yolgnu men dancing

Yilpara Men Dancing
Photo supplied by EALTA © 2001

Yolgnu History

The earliest history of Eastern Arnhem Land is recorded in the paintings, dances and songs of the Yolngu , the Aboriginal people of the region, which tell of creation ancestors bringing lands and waters, people, animals and plants into being and laying down the Law that governs them all. The Law defines who owns and manages the lands and waters, essential features of Yolgnu identity and culture.

Click here to read "Journey of the Wititj"
(Serpent, Olive python) by Dhänggal Gurruwiwi

The Yolngu have had a great deal of contact with outsiders for several hundred years, including Macassan traders who traveled from Sulawesi every year with the north-west wind of the monsoon to collect trepang (sea cucumber) for the China trade. They brought with them metal knives, cloth and tobacco to trade, and Macassan words and songs, which are part of Yolngu culture today.

European Contact

The first recorded European contacts with the region were an exploratory voyage by the Dutch. In 1623 Willem van Colster sailed into the Gulf of Carpentaria and Cape Arnhem is named after his ship the Arnhem. Several other fleeting sorties occurred up to the early 1700s, however it was not until 1803 that Matthew Flinders on his Australian circumnavigation made the first detailed charting of the Arnhem Land coast in the Investigator.

North-west of the Gove Peninsula in the English Company's Islands Flinders came across the Macassan fishing fleet on their seasonal visit. Japanese pearlers and trepangers replaced the Macassans after the South Australian government stopped their visits in 1907.

During the early nineteenth century contact with overland prospectors and cattlemen as they travelled north frequently led to conflict. In 1931 an area of some 96,000 sq km was proclaimed Arnhem Land Aboriginal Reserve. Today the Land Trust holds some 100,000 sq km as Aboriginal freehold land (with the exception of mining leases).

The Methodists established a mission at Yirrkala on the Gove Peninsula in 1935.

ventura wreck

Ventura A59-81 (EX42-49431) Gove 1944 Photo courtesy of Allan Love

boomerang bomber

Boomerang MH-T (A46-158) 83 Squadron, on standby near Crew Hut, Gove 1944 Photo courtesy of Phil Herdman

catalina bomber

Catalina A24-373 RK-A flying over Arnhem Land. Photo courtesy Phil Herdman

World War II

During World War II, the Gove Peninsula was a key in the defense of northern Australia. Three operational air squadrons were based here:

- 83 Squadron - flew Boomerangs

- 13 Squadron - flew Venturas

- 42 Squadron - flew Catalinas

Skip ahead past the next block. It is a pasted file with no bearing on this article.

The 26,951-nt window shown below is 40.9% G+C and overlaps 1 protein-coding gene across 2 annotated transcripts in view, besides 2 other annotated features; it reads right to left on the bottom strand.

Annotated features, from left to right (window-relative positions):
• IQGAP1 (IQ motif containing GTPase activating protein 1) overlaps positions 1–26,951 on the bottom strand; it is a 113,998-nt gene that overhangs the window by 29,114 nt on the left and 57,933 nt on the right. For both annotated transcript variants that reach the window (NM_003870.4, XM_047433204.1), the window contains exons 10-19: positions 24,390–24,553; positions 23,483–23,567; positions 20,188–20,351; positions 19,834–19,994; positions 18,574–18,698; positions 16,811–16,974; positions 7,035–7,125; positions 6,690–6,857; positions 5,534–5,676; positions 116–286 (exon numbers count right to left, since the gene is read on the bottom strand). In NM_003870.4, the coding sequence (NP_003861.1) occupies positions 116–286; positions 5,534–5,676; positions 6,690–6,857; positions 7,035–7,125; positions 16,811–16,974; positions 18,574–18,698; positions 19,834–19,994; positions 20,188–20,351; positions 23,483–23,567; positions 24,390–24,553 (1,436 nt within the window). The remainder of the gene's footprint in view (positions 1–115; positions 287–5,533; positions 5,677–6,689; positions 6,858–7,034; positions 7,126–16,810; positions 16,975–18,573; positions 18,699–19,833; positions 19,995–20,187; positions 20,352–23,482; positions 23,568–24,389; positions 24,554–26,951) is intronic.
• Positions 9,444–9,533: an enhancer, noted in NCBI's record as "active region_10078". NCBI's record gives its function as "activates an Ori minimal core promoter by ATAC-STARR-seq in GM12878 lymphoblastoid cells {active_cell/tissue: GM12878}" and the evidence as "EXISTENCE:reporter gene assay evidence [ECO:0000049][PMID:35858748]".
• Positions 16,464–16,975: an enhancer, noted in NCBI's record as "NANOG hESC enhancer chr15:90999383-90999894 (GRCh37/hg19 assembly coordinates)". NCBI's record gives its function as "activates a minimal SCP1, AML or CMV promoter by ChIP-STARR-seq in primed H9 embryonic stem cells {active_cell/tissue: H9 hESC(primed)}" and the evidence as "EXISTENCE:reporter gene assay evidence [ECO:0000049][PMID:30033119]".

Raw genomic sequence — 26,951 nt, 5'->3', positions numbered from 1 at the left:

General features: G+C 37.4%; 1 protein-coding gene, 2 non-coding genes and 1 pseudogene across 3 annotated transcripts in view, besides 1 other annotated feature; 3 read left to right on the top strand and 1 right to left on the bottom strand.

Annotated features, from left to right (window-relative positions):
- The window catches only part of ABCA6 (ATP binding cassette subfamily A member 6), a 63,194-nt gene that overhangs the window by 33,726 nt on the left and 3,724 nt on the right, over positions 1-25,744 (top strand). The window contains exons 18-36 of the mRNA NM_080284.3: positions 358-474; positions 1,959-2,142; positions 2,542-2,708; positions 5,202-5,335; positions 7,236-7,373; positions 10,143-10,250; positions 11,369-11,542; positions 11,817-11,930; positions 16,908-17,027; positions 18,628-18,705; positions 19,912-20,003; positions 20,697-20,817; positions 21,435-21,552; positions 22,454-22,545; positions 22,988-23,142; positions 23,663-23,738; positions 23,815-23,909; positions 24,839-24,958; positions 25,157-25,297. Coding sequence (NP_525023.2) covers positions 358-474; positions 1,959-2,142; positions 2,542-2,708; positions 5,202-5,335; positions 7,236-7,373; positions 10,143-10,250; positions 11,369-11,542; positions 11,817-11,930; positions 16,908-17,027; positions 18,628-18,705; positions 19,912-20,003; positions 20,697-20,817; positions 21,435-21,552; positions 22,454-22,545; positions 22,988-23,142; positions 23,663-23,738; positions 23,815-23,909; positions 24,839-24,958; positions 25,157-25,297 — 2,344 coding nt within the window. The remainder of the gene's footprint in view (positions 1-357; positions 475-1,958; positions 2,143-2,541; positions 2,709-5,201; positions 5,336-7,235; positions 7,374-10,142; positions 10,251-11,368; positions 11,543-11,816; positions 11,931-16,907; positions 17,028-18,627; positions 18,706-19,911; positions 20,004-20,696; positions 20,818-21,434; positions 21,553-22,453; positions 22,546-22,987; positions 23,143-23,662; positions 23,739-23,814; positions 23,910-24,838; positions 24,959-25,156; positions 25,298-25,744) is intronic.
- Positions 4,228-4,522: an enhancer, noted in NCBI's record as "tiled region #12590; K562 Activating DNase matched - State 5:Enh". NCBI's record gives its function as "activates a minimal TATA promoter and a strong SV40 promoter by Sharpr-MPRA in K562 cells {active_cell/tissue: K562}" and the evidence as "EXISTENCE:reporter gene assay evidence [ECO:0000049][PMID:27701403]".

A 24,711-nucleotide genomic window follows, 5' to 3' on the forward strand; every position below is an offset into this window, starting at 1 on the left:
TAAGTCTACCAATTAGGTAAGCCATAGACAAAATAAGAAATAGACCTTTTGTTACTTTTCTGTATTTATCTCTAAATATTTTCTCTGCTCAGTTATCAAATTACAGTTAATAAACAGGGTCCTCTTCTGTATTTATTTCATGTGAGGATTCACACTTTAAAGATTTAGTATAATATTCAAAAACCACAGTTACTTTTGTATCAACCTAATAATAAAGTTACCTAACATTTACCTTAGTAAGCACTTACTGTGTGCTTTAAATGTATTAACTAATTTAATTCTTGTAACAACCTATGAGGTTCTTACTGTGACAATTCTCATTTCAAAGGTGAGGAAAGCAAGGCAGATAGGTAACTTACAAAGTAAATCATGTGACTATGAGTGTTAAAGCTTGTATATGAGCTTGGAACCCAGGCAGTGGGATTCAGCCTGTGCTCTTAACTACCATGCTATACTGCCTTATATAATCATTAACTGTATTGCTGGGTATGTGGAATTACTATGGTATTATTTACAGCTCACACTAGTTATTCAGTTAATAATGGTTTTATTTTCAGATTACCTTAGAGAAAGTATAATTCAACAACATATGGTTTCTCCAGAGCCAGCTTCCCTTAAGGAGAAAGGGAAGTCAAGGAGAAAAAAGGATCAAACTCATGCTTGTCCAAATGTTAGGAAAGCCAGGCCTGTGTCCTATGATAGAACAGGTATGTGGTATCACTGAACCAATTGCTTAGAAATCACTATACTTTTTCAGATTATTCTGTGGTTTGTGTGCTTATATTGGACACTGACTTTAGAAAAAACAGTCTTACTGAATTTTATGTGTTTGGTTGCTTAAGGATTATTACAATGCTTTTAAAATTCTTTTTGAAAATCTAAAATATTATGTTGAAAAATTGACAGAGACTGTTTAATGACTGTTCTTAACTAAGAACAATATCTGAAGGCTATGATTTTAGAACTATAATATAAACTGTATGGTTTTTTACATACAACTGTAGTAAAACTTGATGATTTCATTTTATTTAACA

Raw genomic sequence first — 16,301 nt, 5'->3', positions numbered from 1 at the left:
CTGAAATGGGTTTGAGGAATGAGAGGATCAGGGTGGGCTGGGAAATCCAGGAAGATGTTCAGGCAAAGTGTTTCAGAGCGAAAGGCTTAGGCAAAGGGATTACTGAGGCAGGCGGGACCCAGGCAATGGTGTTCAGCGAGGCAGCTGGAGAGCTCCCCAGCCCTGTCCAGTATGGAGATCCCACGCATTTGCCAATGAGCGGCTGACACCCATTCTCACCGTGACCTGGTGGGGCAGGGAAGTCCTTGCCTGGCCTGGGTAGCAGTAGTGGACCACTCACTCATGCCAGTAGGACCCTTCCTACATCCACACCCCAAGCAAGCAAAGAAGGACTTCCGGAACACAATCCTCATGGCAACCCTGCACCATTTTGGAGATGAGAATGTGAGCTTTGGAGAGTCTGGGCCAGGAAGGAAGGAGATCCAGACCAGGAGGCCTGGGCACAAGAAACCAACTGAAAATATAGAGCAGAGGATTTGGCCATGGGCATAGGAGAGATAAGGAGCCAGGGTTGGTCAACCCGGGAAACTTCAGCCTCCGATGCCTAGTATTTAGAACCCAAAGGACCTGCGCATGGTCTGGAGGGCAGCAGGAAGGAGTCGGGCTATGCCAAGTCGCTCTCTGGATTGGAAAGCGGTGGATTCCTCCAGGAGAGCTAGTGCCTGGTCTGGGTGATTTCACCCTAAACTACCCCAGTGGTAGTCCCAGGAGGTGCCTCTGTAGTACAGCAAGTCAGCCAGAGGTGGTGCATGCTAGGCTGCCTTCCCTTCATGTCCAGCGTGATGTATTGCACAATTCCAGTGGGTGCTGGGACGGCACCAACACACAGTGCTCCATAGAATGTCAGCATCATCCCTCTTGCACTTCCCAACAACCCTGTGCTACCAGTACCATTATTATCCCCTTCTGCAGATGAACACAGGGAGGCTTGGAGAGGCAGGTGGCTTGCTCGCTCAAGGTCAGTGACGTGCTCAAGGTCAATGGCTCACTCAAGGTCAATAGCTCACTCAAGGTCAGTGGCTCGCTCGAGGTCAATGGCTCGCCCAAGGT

world war II bomber

WWII wreckage - Milingimbi - Photo by David Suiter

There was an airfield on the site of the present Gove airport, and a flying boat base at Drimmie Head. The Peninsula derived its name from a RAAF navigator who died in a mid-air collision in the vicinity.

Yolngu people also took an active part in the action providing invaluable service in a specially created Reconnaissance Unit led by anthropologist, Dr. Donald Thomson to monitor the Arnhem Land coast for Japanese intrusions.

World War II relics can be seen around Gove Peninsula. Historic sites include Drimmie Head where the Catalinas landed in the bay and taxied onto land and remnants of the ELDO (European Launch Development Organisation) program satellite down range tracking station. The planes featured in the images where all based in Gove.

There is also a War Memorial located at Yirkalla just south of Nhulunbuy which is dedicated to the Yolgnu men trained to defend our shores from Japanese attack.

More recently

- By 1970, nearly a thousand Yolngu people lived in the town.

- In 1973, Nabalco, (now Rio Tinto Alcan Gove) a Swiss / Australian consortium started mining and processing a 250 million tonne (one of the world's largest) bauxite deposit and established the new town of Nhulunbuy.

- The local Yolngu clans had been opposed to this development and made their concerns known in the now famous 'Bark Petition' sent to the Commonwealth Parliament in 1963. This led to the first major legal action over land rights and although the Yolngu case was lost, it led to the introduction of the 1976 Northern Territory Land Rights Act.

- Under this Act, Arnhem Land was returned to its Aboriginal owners along with other traditional lands in the Northern Territory. Mining is expected to continue until the middle of the twenty-first century.

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